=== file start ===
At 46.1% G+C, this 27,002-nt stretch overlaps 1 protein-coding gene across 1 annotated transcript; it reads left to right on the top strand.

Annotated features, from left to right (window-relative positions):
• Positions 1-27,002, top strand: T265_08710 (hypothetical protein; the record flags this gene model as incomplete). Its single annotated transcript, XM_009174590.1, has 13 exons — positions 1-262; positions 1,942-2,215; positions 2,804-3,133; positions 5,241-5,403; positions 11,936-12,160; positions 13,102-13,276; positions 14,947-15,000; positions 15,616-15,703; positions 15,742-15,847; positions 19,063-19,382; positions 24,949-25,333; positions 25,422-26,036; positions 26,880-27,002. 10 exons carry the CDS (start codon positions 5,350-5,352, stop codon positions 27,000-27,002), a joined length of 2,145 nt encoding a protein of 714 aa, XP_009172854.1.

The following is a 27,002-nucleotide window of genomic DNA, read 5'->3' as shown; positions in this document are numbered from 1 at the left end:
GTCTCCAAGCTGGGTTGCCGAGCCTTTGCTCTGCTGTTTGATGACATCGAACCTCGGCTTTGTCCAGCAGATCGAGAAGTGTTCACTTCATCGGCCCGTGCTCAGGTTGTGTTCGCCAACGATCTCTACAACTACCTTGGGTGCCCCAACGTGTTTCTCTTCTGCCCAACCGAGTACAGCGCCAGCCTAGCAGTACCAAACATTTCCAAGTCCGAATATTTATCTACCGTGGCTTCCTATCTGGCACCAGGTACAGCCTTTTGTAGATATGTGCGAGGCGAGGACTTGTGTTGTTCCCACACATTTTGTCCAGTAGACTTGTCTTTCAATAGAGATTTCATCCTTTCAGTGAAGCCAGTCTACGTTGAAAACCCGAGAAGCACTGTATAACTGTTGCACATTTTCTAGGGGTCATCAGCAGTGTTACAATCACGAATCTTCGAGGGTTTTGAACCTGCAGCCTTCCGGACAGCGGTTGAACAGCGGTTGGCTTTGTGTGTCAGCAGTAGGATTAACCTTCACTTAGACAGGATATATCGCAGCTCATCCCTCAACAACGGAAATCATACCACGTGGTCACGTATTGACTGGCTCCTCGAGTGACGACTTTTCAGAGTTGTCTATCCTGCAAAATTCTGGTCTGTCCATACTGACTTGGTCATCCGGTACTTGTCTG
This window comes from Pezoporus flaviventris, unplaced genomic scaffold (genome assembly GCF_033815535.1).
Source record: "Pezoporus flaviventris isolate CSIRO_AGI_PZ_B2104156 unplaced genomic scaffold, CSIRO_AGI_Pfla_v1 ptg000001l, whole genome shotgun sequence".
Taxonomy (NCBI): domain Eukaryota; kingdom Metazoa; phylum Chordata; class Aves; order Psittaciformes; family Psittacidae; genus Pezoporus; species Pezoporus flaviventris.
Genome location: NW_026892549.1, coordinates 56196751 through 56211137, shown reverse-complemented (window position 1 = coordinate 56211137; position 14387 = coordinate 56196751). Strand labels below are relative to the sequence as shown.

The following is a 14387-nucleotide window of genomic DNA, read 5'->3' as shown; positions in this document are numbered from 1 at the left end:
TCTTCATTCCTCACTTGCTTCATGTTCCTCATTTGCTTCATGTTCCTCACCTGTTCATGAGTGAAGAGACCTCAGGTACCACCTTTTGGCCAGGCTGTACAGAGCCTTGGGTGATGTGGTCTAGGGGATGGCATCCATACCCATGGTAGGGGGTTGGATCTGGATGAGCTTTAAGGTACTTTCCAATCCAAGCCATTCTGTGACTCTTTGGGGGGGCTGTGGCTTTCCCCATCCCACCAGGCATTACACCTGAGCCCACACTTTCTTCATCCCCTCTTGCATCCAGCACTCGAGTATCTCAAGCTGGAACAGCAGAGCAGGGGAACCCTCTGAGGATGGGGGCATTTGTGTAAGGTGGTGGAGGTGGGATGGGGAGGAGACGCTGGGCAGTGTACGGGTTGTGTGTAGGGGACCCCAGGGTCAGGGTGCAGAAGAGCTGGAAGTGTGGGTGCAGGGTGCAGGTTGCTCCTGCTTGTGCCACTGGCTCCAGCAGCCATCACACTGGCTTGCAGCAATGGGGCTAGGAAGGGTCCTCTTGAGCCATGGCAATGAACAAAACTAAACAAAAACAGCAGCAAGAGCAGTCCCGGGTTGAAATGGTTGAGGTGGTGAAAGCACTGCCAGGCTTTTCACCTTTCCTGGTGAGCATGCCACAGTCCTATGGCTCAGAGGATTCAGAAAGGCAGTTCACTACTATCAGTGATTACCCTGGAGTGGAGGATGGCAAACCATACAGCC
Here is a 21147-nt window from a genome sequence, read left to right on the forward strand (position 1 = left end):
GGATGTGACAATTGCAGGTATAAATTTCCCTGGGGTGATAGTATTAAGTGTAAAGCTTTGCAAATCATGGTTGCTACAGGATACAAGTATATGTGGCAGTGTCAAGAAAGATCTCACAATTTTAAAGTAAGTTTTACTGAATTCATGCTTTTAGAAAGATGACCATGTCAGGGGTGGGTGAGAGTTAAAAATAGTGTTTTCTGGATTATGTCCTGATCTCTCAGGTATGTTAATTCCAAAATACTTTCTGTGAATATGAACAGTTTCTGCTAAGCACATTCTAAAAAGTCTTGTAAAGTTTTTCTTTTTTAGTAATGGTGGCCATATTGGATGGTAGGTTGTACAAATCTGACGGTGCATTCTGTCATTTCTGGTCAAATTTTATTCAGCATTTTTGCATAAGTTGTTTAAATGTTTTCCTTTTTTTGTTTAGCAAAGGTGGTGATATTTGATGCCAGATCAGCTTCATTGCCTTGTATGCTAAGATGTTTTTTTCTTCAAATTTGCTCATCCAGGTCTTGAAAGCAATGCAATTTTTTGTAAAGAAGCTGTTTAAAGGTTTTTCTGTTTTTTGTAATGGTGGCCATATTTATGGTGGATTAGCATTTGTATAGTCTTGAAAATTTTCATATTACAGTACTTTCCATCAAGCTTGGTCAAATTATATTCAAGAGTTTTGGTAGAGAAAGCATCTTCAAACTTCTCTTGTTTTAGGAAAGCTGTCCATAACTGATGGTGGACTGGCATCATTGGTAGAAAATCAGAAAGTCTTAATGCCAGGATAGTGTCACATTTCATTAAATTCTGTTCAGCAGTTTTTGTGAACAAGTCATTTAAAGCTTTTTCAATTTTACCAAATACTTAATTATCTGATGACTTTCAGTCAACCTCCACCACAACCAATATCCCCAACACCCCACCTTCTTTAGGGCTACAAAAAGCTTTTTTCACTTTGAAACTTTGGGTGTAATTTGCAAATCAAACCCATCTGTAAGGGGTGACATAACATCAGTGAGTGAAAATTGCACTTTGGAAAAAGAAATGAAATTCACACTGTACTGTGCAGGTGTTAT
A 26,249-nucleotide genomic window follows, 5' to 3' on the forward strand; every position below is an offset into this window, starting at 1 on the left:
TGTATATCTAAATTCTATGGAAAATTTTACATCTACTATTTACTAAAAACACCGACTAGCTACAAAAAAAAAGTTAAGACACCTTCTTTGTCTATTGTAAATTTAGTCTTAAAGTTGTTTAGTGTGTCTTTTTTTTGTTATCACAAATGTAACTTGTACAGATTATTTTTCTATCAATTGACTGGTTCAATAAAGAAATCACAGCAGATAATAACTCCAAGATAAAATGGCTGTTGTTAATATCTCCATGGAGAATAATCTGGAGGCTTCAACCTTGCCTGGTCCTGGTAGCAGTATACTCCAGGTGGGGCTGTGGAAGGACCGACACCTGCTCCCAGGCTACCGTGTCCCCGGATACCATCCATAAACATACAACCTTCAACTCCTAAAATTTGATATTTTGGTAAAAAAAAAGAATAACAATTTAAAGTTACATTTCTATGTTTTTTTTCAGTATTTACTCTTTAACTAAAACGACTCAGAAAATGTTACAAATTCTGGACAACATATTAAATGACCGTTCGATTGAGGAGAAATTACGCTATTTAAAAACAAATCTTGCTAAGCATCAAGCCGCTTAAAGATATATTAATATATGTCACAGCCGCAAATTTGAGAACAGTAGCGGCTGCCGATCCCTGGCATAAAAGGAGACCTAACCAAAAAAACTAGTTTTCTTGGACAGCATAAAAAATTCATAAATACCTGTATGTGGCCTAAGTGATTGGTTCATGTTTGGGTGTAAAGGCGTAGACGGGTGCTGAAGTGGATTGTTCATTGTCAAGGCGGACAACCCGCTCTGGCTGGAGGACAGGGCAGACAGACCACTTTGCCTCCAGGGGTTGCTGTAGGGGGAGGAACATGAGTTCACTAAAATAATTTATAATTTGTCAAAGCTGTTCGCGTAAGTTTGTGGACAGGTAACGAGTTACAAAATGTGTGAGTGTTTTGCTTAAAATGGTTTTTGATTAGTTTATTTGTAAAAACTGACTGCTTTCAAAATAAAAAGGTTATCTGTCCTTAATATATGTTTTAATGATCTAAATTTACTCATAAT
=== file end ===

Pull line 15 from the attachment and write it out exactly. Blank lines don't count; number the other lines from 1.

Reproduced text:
TGTATATCTAAATTCTATGGAAAATTTTACATCTACTATTTACTAAAAACACCGACTAGCTACAAAAAAAAAGTTAAGACACCTTCTTTGTCTATTGTAAATTTAGTCTTAAAGTTGTTTAGTGTGTCTTTTTTTTGTTATCACAAATGTAACTTGTACAGATTATTTTTCTATCAATTGACTGGTTCAATAAAGAAATCACAGCAGATAATAACTCCAAGATAAAATGGCTGTTGTTAATATCTCCATGGAGAATAATCTGGAGGCTTCAACCTTGCCTGGTCCTGGTAGCAGTATACTCCAGGTGGGGCTGTGGAAGGACCGACACCTGCTCCCAGGCTACCGTGTCCCCGGATACCATCCATAAACATACAACCTTCAACTCCTAAAATTTGATATTTTGGTAAAAAAAAAGAATAACAATTTAAAGTTACATTTCTATGTTTTTTTTCAGTATTTACTCTTTAACTAAAACGACTCAGAAAATGTTACAAATTCTGGACAACATATTAAATGACCGTTCGATTGAGGAGAAATTACGCTATTTAAAAACAAATCTTGCTAAGCATCAAGCCGCTTAAAGATATATTAATATATGTCACAGCCGCAAATTTGAGAACAGTAGCGGCTGCCGATCCCTGGCATAAAAGGAGACCTAACCAAAAAAACTAGTTTTCTTGGACAGCATAAAAAATTCATAAATACCTGTATGTGGCCTAAGTGATTGGTTCATGTTTGGGTGTAAAGGCGTAGACGGGTGCTGAAGTGGATTGTTCATTGTCAAGGCGGACAACCCGCTCTGGCTGGAGGACAGGGCAGACAGACCACTTTGCCTCCAGGGGTTGCTGTAGGGGGAGGAACATGAGTTCACTAAAATAATTTATAATTTGTCAAAGCTGTTCGCGTAAGTTTGTGGACAGGTAACGAGTTACAAAATGTGTGAGTGTTTTGCTTAAAATGGTTTTTGATTAGTTTATTTGTAAAAACTGACTGCTTTCAAAATAAAAAGGTTATCTGTCCTTAATATATGTTTTAATGATCTAAATTTACTCATAAT